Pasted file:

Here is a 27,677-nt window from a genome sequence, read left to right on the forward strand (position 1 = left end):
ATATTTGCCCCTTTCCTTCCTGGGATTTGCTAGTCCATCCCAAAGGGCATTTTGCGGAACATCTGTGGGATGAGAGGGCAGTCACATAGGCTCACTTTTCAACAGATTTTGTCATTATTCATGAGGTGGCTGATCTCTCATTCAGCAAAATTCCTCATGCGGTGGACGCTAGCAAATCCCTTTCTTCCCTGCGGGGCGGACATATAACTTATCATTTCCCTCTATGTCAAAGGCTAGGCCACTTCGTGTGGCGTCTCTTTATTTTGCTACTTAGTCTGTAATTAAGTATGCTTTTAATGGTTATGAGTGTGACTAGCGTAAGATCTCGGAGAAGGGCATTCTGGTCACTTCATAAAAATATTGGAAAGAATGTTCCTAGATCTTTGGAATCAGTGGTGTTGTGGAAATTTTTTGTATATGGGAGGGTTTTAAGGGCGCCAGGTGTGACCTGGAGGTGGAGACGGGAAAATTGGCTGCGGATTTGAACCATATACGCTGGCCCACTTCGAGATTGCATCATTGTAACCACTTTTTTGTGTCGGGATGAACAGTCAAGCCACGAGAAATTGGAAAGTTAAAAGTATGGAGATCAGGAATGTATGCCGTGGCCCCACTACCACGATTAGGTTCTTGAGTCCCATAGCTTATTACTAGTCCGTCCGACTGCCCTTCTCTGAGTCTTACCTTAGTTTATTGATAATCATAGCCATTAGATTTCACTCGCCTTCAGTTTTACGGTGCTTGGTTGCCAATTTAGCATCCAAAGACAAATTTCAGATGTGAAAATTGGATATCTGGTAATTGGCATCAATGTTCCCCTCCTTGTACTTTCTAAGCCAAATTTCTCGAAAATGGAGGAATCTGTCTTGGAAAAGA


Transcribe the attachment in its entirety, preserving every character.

Here is a 27,677-nt window from a genome sequence, read left to right on the forward strand (position 1 = left end):
ATATTTGCCCCTTTCCTTCCTGGGATTTGCTAGTCCATCCCAAAGGGCATTTTGCGGAACATCTGTGGGATGAGAGGGCAGTCACATAGGCTCACTTTTCAACAGATTTTGTCATTATTCATGAGGTGGCTGATCTCTCATTCAGCAAAATTCCTCATGCGGTGGACGCTAGCAAATCCCTTTCTTCCCTGCGGGGCGGACATATAACTTATCATTTCCCTCTATGTCAAAGGCTAGGCCACTTCGTGTGGCGTCTCTTTATTTTGCTACTTAGTCTGTAATTAAGTATGCTTTTAATGGTTATGAGTGTGACTAGCGTAAGATCTCGGAGAAGGGCATTCTGGTCACTTCATAAAAATATTGGAAAGAATGTTCCTAGATCTTTGGAATCAGTGGTGTTGTGGAAATTTTTTGTATATGGGAGGGTTTTAAGGGCGCCAGGTGTGACCTGGAGGTGGAGACGGGAAAATTGGCTGCGGATTTGAACCATATACGCTGGCCCACTTCGAGATTGCATCATTGTAACCACTTTTTTGTGTCGGGATGAACAGTCAAGCCACGAGAAATTGGAAAGTTAAAAGTATGGAGATCAGGAATGTATGCCGTGGCCCCACTACCACGATTAGGTTCTTGAGTCCCATAGCTTATTACTAGTCCGTCCGACTGCCCTTCTCTGAGTCTTACCTTAGTTTATTGATAATCATAGCCATTAGATTTCACTCGCCTTCAGTTTTACGGTGCTTGGTTGCCAATTTAGCATCCAAAGACAAATTTCAGATGTGAAAATTGGATATCTGGTAATTGGCATCAATGTTCCCCTCCTTGTACTTTCTAAGCCAAATTTCTCGAAAATGGAGGAATCTGTCTTGGAAAAGA